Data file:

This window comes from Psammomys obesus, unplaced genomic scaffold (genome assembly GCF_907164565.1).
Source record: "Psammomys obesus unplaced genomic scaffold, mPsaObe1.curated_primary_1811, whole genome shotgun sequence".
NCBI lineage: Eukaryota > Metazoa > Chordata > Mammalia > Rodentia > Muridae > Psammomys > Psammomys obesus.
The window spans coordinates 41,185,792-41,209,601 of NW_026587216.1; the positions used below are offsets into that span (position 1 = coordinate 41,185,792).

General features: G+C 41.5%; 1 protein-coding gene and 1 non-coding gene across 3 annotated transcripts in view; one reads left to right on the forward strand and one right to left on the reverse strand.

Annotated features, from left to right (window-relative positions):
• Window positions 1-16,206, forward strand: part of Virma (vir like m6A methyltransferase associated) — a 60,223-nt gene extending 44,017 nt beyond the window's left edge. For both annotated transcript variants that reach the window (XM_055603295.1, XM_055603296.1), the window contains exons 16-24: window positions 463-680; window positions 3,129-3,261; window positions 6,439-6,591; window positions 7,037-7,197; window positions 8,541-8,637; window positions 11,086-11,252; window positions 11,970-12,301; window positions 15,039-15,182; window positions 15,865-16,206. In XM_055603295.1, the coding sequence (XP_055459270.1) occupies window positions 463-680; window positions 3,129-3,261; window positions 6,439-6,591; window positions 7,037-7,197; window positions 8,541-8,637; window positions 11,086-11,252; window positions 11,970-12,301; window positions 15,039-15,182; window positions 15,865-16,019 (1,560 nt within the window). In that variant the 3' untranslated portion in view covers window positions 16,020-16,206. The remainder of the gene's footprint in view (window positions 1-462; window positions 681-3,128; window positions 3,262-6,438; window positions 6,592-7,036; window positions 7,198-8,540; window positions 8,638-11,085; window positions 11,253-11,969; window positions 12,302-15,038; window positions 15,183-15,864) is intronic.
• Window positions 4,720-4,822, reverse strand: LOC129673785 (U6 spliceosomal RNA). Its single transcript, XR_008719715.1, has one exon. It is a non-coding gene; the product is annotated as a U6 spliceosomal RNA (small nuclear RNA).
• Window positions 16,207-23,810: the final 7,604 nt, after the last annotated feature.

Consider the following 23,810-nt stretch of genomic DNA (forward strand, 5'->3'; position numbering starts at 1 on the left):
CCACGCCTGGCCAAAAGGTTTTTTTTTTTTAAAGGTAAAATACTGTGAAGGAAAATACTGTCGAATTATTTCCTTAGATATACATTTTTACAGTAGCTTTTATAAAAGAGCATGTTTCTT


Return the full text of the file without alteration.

This window comes from Psammomys obesus, unplaced genomic scaffold (genome assembly GCF_907164565.1).
Source record: "Psammomys obesus unplaced genomic scaffold, mPsaObe1.curated_primary_1811, whole genome shotgun sequence".
NCBI lineage: Eukaryota > Metazoa > Chordata > Mammalia > Rodentia > Muridae > Psammomys > Psammomys obesus.
The window spans coordinates 41,185,792-41,209,601 of NW_026587216.1; the positions used below are offsets into that span (position 1 = coordinate 41,185,792).

General features: G+C 41.5%; 1 protein-coding gene and 1 non-coding gene across 3 annotated transcripts in view; one reads left to right on the forward strand and one right to left on the reverse strand.

Annotated features, from left to right (window-relative positions):
• Window positions 1-16,206, forward strand: part of Virma (vir like m6A methyltransferase associated) — a 60,223-nt gene extending 44,017 nt beyond the window's left edge. For both annotated transcript variants that reach the window (XM_055603295.1, XM_055603296.1), the window contains exons 16-24: window positions 463-680; window positions 3,129-3,261; window positions 6,439-6,591; window positions 7,037-7,197; window positions 8,541-8,637; window positions 11,086-11,252; window positions 11,970-12,301; window positions 15,039-15,182; window positions 15,865-16,206. In XM_055603295.1, the coding sequence (XP_055459270.1) occupies window positions 463-680; window positions 3,129-3,261; window positions 6,439-6,591; window positions 7,037-7,197; window positions 8,541-8,637; window positions 11,086-11,252; window positions 11,970-12,301; window positions 15,039-15,182; window positions 15,865-16,019 (1,560 nt within the window). In that variant the 3' untranslated portion in view covers window positions 16,020-16,206. The remainder of the gene's footprint in view (window positions 1-462; window positions 681-3,128; window positions 3,262-6,438; window positions 6,592-7,036; window positions 7,198-8,540; window positions 8,638-11,085; window positions 11,253-11,969; window positions 12,302-15,038; window positions 15,183-15,864) is intronic.
• Window positions 4,720-4,822, reverse strand: LOC129673785 (U6 spliceosomal RNA). Its single transcript, XR_008719715.1, has one exon. It is a non-coding gene; the product is annotated as a U6 spliceosomal RNA (small nuclear RNA).
• Window positions 16,207-23,810: the final 7,604 nt, after the last annotated feature.

Consider the following 23,810-nt stretch of genomic DNA (forward strand, 5'->3'; position numbering starts at 1 on the left):
CCACGCCTGGCCAAAAGGTTTTTTTTTTTTAAAGGTAAAATACTGTGAAGGAAAATACTGTCGAATTATTTCCTTAGATATACATTTTTACAGTAGCTTTTATAAAAGAGCATGTTTCTT